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Massachusetts just got its first legal weed shops

Get in loser we’re going shopping

Massachusetts, also known as The Bay State, is set to make history today with the opening of the first recreational marijuana shops on the East Coast.

It’s been more than two years since voters decided to legalise the use of non-medical cannabis, but it took until this morning for the state to join the likes of Colorado, Washington, Oregon, Alaska, California and Nevada, where recreational marijuana sales are legal.

Unfortunately, the two (former) medical marijuana facilities opening their doors today have super boring names. Stoners of Leicester can head to Cultivate Holdings, which sounds like an estate agent for farmland; and Northampton’s outlet is the New England Treatment Access (NETA). Both will be opening their doors to customers from eight in the morning, and will sell weed to anybody over 21.

Voters in the state decided to legalise medical marijuana back in 2012, and voted again in favour of legalising its recreational use in 2016. Chairman of the Massachusetts Cannabis Control Commission, Steven Hoffman, told NBC News that the process leading up to this point had been “pretty intense” and “non-stop”, given that the practice of recreational marijuana sales is fairly new, and is still considered a “very controversial issue”. With the launch of two commercial weed stores, local activists are hoping this may go some way to destigmatising the drug.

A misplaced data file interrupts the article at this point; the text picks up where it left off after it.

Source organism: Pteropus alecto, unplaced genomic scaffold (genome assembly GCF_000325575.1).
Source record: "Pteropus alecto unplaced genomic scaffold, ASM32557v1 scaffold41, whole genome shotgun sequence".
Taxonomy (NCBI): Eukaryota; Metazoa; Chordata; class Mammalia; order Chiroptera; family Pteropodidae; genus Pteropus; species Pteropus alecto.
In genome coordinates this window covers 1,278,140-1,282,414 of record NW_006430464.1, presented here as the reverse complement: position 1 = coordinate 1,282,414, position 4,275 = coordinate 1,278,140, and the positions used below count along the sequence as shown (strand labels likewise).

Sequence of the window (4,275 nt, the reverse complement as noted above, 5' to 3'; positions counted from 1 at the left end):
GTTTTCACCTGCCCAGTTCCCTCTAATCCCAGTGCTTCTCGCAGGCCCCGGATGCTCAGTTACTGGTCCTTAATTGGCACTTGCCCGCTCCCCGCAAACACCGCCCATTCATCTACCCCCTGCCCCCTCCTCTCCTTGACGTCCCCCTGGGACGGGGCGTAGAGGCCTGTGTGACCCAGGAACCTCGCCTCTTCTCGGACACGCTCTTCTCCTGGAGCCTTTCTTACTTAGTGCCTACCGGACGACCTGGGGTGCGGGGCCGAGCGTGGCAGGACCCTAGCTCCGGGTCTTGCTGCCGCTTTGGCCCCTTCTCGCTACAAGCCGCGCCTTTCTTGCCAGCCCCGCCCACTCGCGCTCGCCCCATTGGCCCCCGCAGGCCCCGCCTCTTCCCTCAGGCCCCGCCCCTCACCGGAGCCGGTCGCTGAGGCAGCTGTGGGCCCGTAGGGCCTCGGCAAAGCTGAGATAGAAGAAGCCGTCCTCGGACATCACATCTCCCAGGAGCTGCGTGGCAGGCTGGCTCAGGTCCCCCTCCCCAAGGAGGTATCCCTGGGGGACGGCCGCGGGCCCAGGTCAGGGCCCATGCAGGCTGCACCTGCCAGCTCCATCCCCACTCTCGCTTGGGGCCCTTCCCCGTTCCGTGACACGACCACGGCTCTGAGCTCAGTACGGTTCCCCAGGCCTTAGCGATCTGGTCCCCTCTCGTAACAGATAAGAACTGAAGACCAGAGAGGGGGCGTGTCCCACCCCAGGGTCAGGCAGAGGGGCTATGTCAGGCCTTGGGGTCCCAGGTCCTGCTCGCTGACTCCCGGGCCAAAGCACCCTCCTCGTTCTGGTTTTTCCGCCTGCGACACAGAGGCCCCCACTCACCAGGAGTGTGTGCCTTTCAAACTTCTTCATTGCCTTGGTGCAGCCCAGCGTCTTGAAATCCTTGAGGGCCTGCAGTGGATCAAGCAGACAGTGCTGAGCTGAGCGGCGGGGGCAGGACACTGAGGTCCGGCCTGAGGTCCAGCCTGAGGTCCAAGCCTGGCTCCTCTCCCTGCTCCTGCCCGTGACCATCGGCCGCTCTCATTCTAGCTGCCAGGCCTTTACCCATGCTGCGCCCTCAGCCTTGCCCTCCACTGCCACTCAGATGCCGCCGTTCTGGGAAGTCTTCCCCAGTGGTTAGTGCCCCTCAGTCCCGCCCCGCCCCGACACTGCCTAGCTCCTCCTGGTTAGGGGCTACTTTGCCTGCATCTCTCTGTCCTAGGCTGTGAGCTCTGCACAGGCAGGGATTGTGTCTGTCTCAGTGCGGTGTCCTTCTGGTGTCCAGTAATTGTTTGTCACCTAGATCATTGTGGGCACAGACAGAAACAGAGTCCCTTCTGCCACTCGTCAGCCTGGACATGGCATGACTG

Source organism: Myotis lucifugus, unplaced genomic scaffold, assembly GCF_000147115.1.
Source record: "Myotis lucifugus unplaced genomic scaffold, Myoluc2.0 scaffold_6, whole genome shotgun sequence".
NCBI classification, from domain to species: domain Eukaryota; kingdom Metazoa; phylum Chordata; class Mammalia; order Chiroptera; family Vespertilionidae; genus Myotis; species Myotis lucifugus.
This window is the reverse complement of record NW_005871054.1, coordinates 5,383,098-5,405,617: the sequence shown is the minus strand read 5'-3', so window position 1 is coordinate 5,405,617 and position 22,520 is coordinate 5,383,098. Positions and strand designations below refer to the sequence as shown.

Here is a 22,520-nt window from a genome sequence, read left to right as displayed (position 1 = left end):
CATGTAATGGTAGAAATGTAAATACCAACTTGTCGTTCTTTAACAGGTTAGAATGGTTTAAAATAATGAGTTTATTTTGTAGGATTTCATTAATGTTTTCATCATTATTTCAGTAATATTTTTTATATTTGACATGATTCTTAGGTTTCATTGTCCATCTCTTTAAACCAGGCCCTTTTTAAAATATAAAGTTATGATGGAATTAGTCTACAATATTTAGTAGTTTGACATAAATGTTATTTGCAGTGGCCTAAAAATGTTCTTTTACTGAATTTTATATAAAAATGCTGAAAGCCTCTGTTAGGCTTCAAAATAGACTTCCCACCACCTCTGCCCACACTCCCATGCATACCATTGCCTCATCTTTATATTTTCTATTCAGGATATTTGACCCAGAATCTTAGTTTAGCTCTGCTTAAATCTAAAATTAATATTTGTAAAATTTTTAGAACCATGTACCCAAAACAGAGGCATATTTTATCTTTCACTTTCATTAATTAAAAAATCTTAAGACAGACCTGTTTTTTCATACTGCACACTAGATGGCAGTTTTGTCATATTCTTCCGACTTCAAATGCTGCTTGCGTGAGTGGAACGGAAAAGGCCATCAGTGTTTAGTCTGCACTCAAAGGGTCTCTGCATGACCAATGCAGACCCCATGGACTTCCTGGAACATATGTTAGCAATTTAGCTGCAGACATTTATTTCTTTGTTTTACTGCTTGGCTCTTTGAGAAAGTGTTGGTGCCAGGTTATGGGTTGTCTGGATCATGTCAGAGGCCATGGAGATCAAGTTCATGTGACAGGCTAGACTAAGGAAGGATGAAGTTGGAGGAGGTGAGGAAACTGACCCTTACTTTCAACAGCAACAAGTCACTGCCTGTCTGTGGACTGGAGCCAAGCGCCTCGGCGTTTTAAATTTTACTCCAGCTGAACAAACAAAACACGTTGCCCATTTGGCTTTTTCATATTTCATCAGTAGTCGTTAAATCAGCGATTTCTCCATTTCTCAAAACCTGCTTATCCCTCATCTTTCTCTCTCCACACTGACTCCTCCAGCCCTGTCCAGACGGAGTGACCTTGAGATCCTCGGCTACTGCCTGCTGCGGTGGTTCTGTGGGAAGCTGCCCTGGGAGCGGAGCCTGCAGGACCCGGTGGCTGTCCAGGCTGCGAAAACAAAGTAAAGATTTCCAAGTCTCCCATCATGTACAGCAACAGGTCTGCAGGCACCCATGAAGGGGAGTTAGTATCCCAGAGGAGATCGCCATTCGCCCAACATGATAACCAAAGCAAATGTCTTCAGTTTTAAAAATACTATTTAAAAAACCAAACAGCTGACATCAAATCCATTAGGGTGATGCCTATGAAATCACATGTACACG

Stephen Mandile, a medical marijuana advocate, will be the first to see the store in Leicester, she told the Boston Globe “I get to make history. It means a lot, and I never expected this would be the outcome of my advocacy. I was just trying to go about helping people. I’m pumped to break the stigma and the weird, scary aura people want to put around cannabis.”

The stores will supply a large range of weed-related products which can be categorised by cannabis flower which is commonly used to roll joints, cannabis extract, otherwise known as concentrate, used in edibles from brownies to lollies, and cannabis-infused products, according to USA TodayLocal news outlets have reported that large queues are expected and traffic plans and portable toilets are in place to prepare for large demand.

At the moment, state regulations won’t allow customers to purchase items that amount to more than one ounce of flower, or its concentrate equivalent. Purchased products can only be consumed in homes and private spaces, as weed is still illegal in public.